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Be prepared, or pay the price

10 October 2023

Be prepared, or pay the price

It seems the operating environment of businesses becomes more complex with every passing day. While companies are working hard to navigate these complexities, they’re increasingly being scrutinised by regulators and their stakeholders. And with news traversing the globe faster than ever, the risks and need to be prepared for a crisis have never been higher.

Recently, the Australian Prudential Regulation Authority released its Corporate Plan 2023-24, detailing the regulator’s focus areas for the next four years.

In the Plan, APRA’s chair John Lonsdale details how the swift collapse of Silicon Valley Bank in March 2023, and the takeover of Credit Suisse a week later, set off alarm in global markets and rattled public confidence around the world.

Without a doubt, he says, the digital connectedness of financial systems allowed for a bank run at a speed never previously witnessed.

Lonsdale notes that the events of March 2023 are one of several changes in the operating environment over the past 12 months that influenced the development of APRA’s latest Corporate Plan.

Other considerations included rising interest rates, higher inflation, and ongoing geopolitical uncertainty, as well as rising cyber security threats and the increased frequency and severity of natural disasters linked to climate change.

"One of the various challenges APRA plans to focus on is operational resilience, through an increased focus on cyber resilience, crisis management and operational risk management practices," Lonsdale says.

Government and industry regulators have been open about their willingness to act against companies that don’t pay attention to their risks.

Indeed, Australian Securities and Investments Commission (ASIC) chair Joe Longo told a recent conference that ASIC would look to make an example of directors and executives who are ill-prepared for cyberattacks, by taking legal action against them.

"For all boards, cyber resilience has got to be a top priority," Longo said.

"If things go wrong, ASIC will be looking for the right case where company directors and boards failed to take reasonable steps or make reasonable investments proportionate to the risks that their business poses. I can assure you that in the right case, ASIC will commence proceedings if we have reason to believe those steps were not taken."

Joanna McCarthy, Senior Director, Morrow Sodali, says: "The release of APRA’s Corporate Plan and the comments made by ASIC are not something that should be alarming. Rather, they are a clear reminder to organisations about the need to bolster corporate resilience, anticipate threats and be prepared to respond. Organisations need to face the risks and focus their attention on crisis preparedness in the same way that government and regulators are – ahead of time, not afterwards."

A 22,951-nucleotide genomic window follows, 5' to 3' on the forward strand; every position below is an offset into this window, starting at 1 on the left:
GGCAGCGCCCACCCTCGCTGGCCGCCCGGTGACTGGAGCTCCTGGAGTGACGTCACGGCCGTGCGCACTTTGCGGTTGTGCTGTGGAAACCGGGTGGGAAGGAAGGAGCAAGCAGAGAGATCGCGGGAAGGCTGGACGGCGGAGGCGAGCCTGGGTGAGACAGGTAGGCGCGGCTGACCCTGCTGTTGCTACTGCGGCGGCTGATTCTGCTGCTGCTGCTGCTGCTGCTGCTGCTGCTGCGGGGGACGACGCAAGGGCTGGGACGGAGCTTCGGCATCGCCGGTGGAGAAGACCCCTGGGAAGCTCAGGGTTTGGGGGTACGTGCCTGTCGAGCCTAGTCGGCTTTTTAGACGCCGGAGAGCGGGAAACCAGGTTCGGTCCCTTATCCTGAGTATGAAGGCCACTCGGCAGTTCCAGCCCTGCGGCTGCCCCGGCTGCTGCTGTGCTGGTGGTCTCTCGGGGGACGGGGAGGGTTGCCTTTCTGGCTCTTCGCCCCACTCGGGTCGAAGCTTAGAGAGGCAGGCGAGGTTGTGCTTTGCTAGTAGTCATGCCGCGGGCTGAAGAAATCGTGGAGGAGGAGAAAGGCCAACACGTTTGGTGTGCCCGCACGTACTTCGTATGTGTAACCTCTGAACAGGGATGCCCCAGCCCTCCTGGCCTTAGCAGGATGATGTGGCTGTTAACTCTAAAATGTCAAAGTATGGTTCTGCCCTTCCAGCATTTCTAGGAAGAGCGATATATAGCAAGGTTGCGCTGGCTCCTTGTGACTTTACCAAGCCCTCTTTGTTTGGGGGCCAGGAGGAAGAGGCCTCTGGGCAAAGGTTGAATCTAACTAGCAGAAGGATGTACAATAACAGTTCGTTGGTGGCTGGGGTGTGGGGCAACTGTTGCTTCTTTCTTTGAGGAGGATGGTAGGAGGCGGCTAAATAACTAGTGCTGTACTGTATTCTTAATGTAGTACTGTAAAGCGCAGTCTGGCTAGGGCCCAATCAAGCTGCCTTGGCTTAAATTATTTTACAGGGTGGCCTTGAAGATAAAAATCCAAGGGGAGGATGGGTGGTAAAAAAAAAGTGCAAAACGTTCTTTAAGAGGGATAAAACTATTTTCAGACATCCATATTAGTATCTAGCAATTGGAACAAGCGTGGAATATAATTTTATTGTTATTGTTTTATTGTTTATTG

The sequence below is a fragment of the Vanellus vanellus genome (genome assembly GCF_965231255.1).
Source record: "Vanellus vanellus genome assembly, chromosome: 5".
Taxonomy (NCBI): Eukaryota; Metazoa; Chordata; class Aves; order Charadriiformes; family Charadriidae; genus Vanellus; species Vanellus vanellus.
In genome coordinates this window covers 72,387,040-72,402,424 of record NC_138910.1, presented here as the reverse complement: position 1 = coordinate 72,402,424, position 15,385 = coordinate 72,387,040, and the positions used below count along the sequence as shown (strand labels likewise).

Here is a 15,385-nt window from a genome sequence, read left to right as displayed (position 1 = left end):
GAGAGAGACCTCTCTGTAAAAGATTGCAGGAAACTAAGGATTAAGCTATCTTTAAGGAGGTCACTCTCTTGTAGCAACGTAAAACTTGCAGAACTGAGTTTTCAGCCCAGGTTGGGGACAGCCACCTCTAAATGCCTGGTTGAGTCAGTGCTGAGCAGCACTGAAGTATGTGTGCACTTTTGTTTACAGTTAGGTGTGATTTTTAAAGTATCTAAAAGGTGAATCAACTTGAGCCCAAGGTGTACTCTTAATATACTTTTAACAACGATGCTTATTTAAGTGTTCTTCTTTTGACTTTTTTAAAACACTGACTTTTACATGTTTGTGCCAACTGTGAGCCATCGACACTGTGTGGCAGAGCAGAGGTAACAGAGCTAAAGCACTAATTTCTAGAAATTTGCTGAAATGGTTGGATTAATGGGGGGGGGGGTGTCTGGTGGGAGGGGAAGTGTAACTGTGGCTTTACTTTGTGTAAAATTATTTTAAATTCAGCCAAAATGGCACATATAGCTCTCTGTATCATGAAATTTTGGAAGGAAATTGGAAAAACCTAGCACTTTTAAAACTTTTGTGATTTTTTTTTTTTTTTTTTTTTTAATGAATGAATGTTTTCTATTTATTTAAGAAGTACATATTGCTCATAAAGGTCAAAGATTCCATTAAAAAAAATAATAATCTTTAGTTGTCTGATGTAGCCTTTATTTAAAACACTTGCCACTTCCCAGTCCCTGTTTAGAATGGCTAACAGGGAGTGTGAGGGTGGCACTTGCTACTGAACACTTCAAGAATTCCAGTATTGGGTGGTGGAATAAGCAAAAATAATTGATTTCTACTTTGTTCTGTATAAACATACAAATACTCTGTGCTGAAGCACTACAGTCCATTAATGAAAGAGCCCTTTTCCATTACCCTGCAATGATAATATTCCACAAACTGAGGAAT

As with in life, things do go wrong in business and suddenly, nothing is business as usual. So, in addition to strong risk management protocols, McCarthy says companies need to have a detailed plan and processes in place for crisis communications to protect their corporate reputation and, ultimately, shareholder value when or if things go wrong.

Having a well-rehearsed crisis plan enables organisations to respond rapidly and with confidence when uncertainty and chaos can reign as a crisis unfolds. It may be that the usual systems of communication such as email, intranet, web and server access are blocked – for example, if hackers attack your systems. So knowing how to switch seamlessly to alternate communication channels is invaluable.

The implementation of a plan plays a pivotal role in minimising potentially adverse impacts during a crisis and can contribute to the safeguarding of a company’s reputation by:

  • Equipping leaders with the tools to assess the reputational repercussions of a crisis and determine appropriate communication strategies for each stakeholder.
  • Facilitating the swift execution of both external and internal communication during a crisis, recognising the critical importance of a rapid response.
  • Establishing a structured framework of responsibilities and pre-prepared communication materials that can be tailored to particular events and disseminated promptly as part of a timely response.

Despite their tailored nature in an unfolding situation, all communications throughout a crisis should uphold the company’s brand and values.

"While achieving perfect preparedness for a crisis is unattainable, robust planning goes a long way to minimising risks," says McCarthy.

"Time and again, businesses have paid the price for poorly constructed and ill-timed or non-existent communication to stakeholders. The only change now is that, with increasing regulatory scrutiny and greater penalties, the price for not preparing and not complying just went up."

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